Arguably one of the most naturally talented batsmen of his generation, Pietersen is capable of turning any game on its head.
At his flamboyant and dismissive best, he is a joy to behold, combining immense power and glorious timing with innovative strokes that can leave the world’s best bowlers scratching their heads.
Pietersen first came to England’s attention in December 1999, when, having emerged in his native South Africa as an off-spinner who could bat, he struck a 57-ball 61 from number nine before picking up four top-order wickets, including Mike Atherton, Nasser Hussain and Michael Vaughan, in a tour match for KwaZulu-Natal.
Within 12 months, and holding a British passport courtesy of his English mother, he had signed a three-year deal at Nottinghamshire.
It soon became clear that batting was Pietersen’s strongest suit and, after serving his four-year qualification period - and leaving Trent Bridge to join Hampshire - he was called up to make his England debut on the 2004 tour of Zimbabwe.
The subsequent one-day series in South Africa saw Pietersen establish himself as a world star with three stunning centuries and he went on to thump 91 from 65 balls in the first NatWest Series ODI against Australia in 2005.
A pair of fifties on Test debut in the opening Ashes rubber followed, before a spectacular match-saving 158 in the fifth Test at the Oval ensured England reclaimed the famous little urn and elevated Pietersen to hero status.
Already widely considered as the ace in England’s pack, he was named ODI player of the year and Emerging player of the year by the International Cricket Council later that year.
Although England sank to a 5-0 Ashes defeat Down Under in 2006/07, Pietersen, possessing seemingly unshakeable self-belief, continued to impress. He also struck 104 against Australia in the 2007 World Cup before compiling a then career-best 226 in the second Test against West Indies at Headingley.
Pietersen’s form dipped thereafter, but he bounced back in July 2008 with a wonderful 152 at Lord’s in his first Test against South Africa.
Appointed captain for the final match of the series following Vaughan’s decision to step down, Pietersen made another hundred.
However, after just five months in the role, he left his post following the “irretrievable breakdown” of his relationship with coach Peter Moores, who was relieved of his duties.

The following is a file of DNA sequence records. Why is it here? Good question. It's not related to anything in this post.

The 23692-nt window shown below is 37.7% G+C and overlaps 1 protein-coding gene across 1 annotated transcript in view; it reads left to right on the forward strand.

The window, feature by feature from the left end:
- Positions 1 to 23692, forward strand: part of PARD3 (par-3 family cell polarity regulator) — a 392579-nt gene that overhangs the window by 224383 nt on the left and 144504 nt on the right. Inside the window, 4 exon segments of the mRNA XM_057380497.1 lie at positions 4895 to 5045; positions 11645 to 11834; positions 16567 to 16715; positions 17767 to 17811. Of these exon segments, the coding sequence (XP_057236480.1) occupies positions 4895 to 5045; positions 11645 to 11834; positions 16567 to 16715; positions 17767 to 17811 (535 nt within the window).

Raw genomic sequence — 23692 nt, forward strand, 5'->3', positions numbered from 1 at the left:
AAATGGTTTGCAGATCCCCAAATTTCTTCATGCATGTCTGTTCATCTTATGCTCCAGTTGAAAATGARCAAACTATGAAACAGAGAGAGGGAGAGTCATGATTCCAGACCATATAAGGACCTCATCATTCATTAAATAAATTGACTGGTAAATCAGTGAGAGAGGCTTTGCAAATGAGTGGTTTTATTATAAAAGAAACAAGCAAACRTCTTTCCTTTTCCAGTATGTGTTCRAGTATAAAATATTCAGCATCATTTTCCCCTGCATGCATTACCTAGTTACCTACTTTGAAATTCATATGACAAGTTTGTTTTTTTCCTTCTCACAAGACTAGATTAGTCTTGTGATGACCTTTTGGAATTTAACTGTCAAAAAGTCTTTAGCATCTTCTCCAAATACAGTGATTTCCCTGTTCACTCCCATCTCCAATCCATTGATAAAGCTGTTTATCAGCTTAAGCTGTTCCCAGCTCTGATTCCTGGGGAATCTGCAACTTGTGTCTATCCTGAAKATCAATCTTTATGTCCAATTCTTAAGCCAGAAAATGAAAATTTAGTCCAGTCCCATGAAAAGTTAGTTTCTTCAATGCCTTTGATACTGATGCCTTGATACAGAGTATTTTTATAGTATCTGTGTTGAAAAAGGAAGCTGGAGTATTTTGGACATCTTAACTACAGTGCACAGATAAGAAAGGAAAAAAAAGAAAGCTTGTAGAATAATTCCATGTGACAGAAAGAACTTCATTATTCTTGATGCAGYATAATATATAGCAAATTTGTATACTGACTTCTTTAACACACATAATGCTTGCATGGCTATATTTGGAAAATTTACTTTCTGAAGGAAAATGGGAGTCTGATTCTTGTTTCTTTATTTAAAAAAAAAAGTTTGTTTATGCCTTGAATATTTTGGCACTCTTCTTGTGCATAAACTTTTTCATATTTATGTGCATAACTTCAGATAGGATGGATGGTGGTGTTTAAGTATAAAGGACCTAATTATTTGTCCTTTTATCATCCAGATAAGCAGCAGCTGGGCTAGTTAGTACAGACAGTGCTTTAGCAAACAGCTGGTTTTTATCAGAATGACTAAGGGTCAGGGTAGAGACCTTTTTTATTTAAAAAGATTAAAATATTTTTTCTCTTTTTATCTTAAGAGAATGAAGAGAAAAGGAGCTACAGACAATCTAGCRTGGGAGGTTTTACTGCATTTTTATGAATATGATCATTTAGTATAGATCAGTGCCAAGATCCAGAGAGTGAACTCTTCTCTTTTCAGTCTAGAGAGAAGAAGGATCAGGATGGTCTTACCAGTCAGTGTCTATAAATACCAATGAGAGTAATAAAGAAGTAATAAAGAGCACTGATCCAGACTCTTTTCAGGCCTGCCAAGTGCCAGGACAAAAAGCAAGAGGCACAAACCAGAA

By his own admission, Pietersen struggled to regain his confidence and he was also hampered by an Achilles injury that curtailed his participation in the 2009 Ashes.
Despite this, he was player of the tournament as England claimed the World Twenty20 title in the Caribbean in 2010.
When cricket’s oldest rivals resumed battle later that year, Pietersen returned to centre stage with a dominant 227 in the second Test in Adelaide, an innings that helped England to a historic 3-1 series triumph.
Seemingly rejuvenated, Pietersen flourished in the 2011 npower series against India, scoring 202 not out and 175 as Andrew Strauss’ side replaced their opponents as the number-one ranked Test team.
Despite an indifferent Test series against Pakistan in the United Arab Emirates, Pietersen returned to form in the limited-overs matches. He struck two hundreds in England’s 4-0 ODI whitewash of Misbah-ul-Haq’s side and a half-century during the 2-1 T20 success.
His glorious 151 from 165 balls in the second Test against Sri Lanka helped England draw the series and saw him become his country’s leading century-maker across all formats.
Pietersen continued that sparkling form at home to West Indies and, having surprisingly retired from limited-overs internationals, hit a game-saving 149 in the second Investec Test with South Africa. However, he was then dropped over an issue of team discipline but, having reversed his limited-overs retirement and been reintegrated into the England set-up, was later added to the Test party to tour India.